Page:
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VOL. 44 | NO. 33 | Friday, August 14, 2020

July sales obliterate 1-month record set in August 2019

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Kristy Hairston, president of the Greater Nashville Realtors, continues to deliver incredibly good news to her followers as 2020, in spite of the pandemic, is setting real estate sales records with each passing month.

Hairston most recently noted that there were 12% more sales in July than in August 2019, when the record was set for the most residential real estate transactions. With 4,703 closed sales last month, the area set another record, thrashing last year’s number of 4,189.

Of note, these numbers represent sales in the Greater Nashville area.

In the past several months, while area sales were breaking records, Davidson County sales were lagging behind last year’s numbers, some months by as much as 30% compared to last year. In July, however, Davidson County gained ground with 1,386 sales compared to 1,465 in July 2019, only 79 short.

With 4,192 sales pending, the future looks promising, especially as it compares to 3,493 sales pending at the end of July 2019.

As the city experiences financial turmoil, protests, riots, infections, deaths and mask controversies, real estate sales have managed to the stay the course.

One sale that did not occur might be a foreboding. Many lenders have warned that self-employed individuals are subject to more scrutiny than they had been before the COVID-19 situation.

In this case, the buyer had been approved, had a closing date and time set by the closing attorney. The loan had cleared underwriting, and the moving vans had pulled out loaded with all the belongings of yet another family moving to Nashville. With young children in tow and the wife several months pregnant, the family was ready to begin life anew in Nashville.

Like millions of U.S. citizens, this person had taken advantage of the PPP (Paycheck Protection Program) loans. He had disclosed his participation during the loan process, but the underwriters had missed it and found it only after his family’s belongings had been packed, loaded and headed to Nashville.

The seller had vacated and moved to their new city, and the house bare and lonely. It will be interesting to see how these loans wind their way into the fabric of lending institutions for small-business owners as the infections and deaths continue to grow, and small businesses suffer.

Sale of the Week

Christine Quillin, who is affiliated with the real estate firm now known simply as Village, listed a property with a distinguished history, and Joanne Staler, an historic figure in her own right, wasted to time in delivering a buyer onto these hallowed grounds. Staler hails from Re/Max Choice Properties and this one is.

Ironically, the property located at 3701 Sugartree Place is not located within the gated community known as Sugartree, which is walled and gated. Situated on a half-acre lot in Green Hills, this lot has minted money for illustrious owners over the years.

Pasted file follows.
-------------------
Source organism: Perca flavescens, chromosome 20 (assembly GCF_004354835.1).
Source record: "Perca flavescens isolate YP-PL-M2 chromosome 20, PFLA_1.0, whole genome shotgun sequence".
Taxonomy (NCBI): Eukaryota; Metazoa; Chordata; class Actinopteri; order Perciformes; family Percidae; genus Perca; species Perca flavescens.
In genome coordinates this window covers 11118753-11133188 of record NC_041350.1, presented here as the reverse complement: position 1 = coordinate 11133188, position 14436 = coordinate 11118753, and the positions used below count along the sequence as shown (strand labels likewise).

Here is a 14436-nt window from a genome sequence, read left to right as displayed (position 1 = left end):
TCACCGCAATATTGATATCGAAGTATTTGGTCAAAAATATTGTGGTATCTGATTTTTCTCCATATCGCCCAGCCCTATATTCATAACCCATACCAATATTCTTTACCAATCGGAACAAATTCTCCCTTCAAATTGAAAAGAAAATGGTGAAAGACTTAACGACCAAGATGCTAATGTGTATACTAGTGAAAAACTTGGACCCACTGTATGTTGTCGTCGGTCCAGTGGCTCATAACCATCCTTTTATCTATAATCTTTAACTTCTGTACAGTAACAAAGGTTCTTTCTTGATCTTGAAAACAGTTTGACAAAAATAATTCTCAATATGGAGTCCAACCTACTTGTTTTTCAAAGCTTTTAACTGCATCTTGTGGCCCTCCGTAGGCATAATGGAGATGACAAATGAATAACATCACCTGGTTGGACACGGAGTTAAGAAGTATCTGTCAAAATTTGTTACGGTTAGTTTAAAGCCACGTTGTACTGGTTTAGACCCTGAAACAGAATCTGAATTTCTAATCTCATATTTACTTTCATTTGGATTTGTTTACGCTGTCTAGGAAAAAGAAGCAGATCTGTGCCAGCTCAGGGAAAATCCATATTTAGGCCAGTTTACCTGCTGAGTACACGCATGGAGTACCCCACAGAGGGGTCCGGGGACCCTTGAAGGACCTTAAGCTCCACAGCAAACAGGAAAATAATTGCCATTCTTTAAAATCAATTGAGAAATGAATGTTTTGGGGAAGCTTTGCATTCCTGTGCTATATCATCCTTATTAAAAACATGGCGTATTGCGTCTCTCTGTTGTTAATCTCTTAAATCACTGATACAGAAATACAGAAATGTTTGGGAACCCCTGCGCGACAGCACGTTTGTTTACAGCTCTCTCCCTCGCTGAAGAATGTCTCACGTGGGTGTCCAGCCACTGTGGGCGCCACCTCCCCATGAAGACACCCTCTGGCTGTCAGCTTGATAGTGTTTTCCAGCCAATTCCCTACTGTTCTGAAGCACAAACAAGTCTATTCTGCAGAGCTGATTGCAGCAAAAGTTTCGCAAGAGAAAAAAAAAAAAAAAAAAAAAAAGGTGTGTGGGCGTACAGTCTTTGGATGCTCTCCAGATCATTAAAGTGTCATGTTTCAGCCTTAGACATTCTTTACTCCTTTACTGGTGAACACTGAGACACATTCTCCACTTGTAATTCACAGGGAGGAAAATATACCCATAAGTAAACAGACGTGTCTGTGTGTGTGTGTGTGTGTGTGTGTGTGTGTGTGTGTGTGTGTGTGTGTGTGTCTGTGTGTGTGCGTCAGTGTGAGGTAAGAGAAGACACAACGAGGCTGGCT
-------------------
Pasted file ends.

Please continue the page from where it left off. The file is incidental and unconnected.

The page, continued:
Tim Vaughn and his wife Ellen purchased the property for $79,500 in 1982 and doubled their money over the next 10 years, selling for $160,000. Vaughn is the owner of Cumberland Tool and Die Company, the region’s most revered establishment in that industry.

When Vaughn sold the property, the buyer was a prominent Nashville attorney who, at one time, was the chairman of the esteemed Waller, Lansden, Dortch and Davis, now known as Waller. He then sold the home for $320,000 in 2002 with the house once again doubling in value in 10 years.

The new buyer then sold the house 13 years later for $449,000, picking up $129,000 in that time period and selling the house as a teardown. The Colclasure Company bought the house, demolished it and sold the newly constructed residence for $1.575 million in 2016.

Last week, the home sold for $2.25 million, some $675,000 more than the last sale, or the amount slightly more than the total of the prices paid in 1982, 1992 and 2002.

Quillin described the house as having “an open floor plan, black walnut floors, a gourmet, eat-in kitchen and spa-like bathrooms” located in the owners’ suite. She noted that Ethan Colclasure, the builder, had been cited as 2016’s best builder, and that was the year that he constructed this masterpiece that, no doubt, was influential in his recognition.

With 6,373 square feet. The $353 per-square-foot selling price is in line for new construction in the area, especially with six bedrooms, six full bathrooms and one-half bathroom.

Be on the lookout, as the current buyers will soon have their names etched in Nashville history.

Richard Courtney is a licensed real estate broker with Fridrich and Clark Realty, LLC and can be reached at richard@richardcourtney.com.

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RECORD TOTALS DAY WEEK YEAR
PROPERTY SALES 0 0 0
MORTGAGES 0 0 0
FORECLOSURE NOTICES 0 0 0
BUILDING PERMITS 0 0 0
BANKRUPTCIES 0 0 0
BUSINESS LICENSES 0 0 0
UTILITY CONNECTIONS 0 0 0
MARRIAGE LICENSES 0 0 0